All tile and stone assemblies move in one way or another, whether due to thermal movement, moisture movement, shrinkage, freezing, or dynamic structural movements. To ensure a long-lasting installation, it’s important for architects to specify and provide the requirements for movement-joint design and placement, and to specify the correct type of sealant (caulking) for filling those joints. When there isn’t an architect – and the tile installer is determining how to install the tile – then it becomes the tile installer’s responsibility to specify and install the movement joints or to find someone else to specify them.
“Movement joint” is a general term used for all types of joints seen in construction materials that control and allow movement. Most commonly we refer to these joints as either “expansion joints” or “control joints,” but there are various categories of movement joints. Generally they contain an appropriate pliable sealant for the intended application that is often referred to as a soft joint. Movement joints allow for the material in which they are placed to move without restraint, and they control where the movement manifests, avoiding random cracking in finish materials. An example would be the joints or separations in a concrete sidewalk. If there were no movement joints in the concrete sidewalk, then it would crack at some random point as it is subjected to shrinkage (contraction) as it cures, or subjected to expansion when it is exposed to moisture or heat, and then contraction again as it dries and cools.
I have seen tile floors without adequate movement joints where a portion of the floor was literally tented (debonded and raised) several inches off its substrate during the heat of the day, but laid flat at night when it cooled down. To see how small horizontal movements can result in exponentially larger vertical movements, take a 48’ (1219 mm) metal ruler and lay it on a horizontal surface. Restrain one end of the ruler and move the other end toward the center 1/8” (3.2 mm), and you will see a 2” (51 mm) rise at the apex of the ruler. In effect, this is what happens to tile floors when they tent. They are constrained at their perimeters with no movement relief and the tile expands.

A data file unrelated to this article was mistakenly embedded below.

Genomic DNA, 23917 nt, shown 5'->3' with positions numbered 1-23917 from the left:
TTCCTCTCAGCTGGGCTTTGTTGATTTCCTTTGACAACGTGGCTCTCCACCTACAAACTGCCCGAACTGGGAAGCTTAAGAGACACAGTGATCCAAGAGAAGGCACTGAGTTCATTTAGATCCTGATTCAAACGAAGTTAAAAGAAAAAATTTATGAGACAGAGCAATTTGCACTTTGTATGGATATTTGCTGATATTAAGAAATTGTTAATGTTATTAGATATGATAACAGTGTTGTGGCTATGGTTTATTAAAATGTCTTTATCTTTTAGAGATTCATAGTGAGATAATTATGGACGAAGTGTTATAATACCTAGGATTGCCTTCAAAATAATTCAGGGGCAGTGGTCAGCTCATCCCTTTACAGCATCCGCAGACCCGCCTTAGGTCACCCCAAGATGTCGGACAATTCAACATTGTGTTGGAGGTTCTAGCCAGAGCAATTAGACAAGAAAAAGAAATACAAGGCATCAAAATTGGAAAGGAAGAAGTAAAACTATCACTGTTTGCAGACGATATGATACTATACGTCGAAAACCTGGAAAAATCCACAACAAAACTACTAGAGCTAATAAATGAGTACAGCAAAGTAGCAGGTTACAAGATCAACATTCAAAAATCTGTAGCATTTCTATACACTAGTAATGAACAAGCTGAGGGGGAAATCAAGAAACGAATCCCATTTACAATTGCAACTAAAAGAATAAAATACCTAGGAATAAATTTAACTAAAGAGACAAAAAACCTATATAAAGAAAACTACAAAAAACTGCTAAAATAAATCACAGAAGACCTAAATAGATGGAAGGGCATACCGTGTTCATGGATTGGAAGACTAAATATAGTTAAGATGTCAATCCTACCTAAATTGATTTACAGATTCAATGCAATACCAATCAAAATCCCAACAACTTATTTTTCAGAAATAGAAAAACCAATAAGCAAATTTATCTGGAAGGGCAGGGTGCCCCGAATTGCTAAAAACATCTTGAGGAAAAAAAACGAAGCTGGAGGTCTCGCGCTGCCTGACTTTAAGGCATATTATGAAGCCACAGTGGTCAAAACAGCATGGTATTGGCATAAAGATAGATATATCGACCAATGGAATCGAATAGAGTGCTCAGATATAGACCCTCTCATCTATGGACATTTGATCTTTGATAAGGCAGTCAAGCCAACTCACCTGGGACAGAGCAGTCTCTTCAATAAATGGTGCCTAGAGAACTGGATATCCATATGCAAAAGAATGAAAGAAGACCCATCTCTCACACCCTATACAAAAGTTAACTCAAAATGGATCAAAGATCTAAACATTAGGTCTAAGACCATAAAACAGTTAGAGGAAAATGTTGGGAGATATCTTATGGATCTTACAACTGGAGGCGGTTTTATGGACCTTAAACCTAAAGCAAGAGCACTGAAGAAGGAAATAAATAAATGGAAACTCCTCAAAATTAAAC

The Tile Council of North America (TCNA) provides general movement joint guidelines for tile and stone applications in its TCNA Handbook for Ceramic, Glass, and Stone Tile Installation. The guidelines are listed under EJ171 Movement Joint Guidelines for Ceramic, Glass, and Stone section. When there isn’t an architect on the job then the tile installer should refer to these standards to determine where to install movement joints. If there is an architect and they haven’t specified movement joints, then the tile installer should submit an RFI (request for information) to ask for the movement-joint layout and design.
The general rule is that movement joints should be placed at the perimeters of tile installations and at all transitions of planes or transitions to different materials, as well as within the field of tile. Inside and outside vertical joints on framed walls should have movement joints and should not be hard-grouted. Bathtub or shower receptor to wall transitions should have a movement joint. In wet areas, movement joints are important not only to control movement, but they act as a water-stop at those transitions, providing another layer of protection against potentially costly water damages.
TCNA EJ171 states that movement joints for interior applications should be placed at least every 20’ to 25’ in each direction unless the tile work is exposed to direct sunlight or moisture. In that case, movement joints should be placed at least every 8’ to 12’ in each direction – the same for exterior applications.
EJ171 states that all underlying movement joints in the substrate need to continue through the tile assembly. This means that in addition to honoring the substrate movement joints, the tile assembly needs additional movement joints within its assembly. If there is a mortar bed over the substrate, then the movement joint has to be continuous through it to the tile surface, which is considered an expansion joint. If the tile is being bonded directly to the substrate, and there is no substrate movement joint continuing up from beneath, then it is called a generic movement joint. The generic movement joints are often the same width as the grout joints if they were designed to work at that width. The movement joint widths within the tile work should never be narrower than the substrate joint on which it is placed.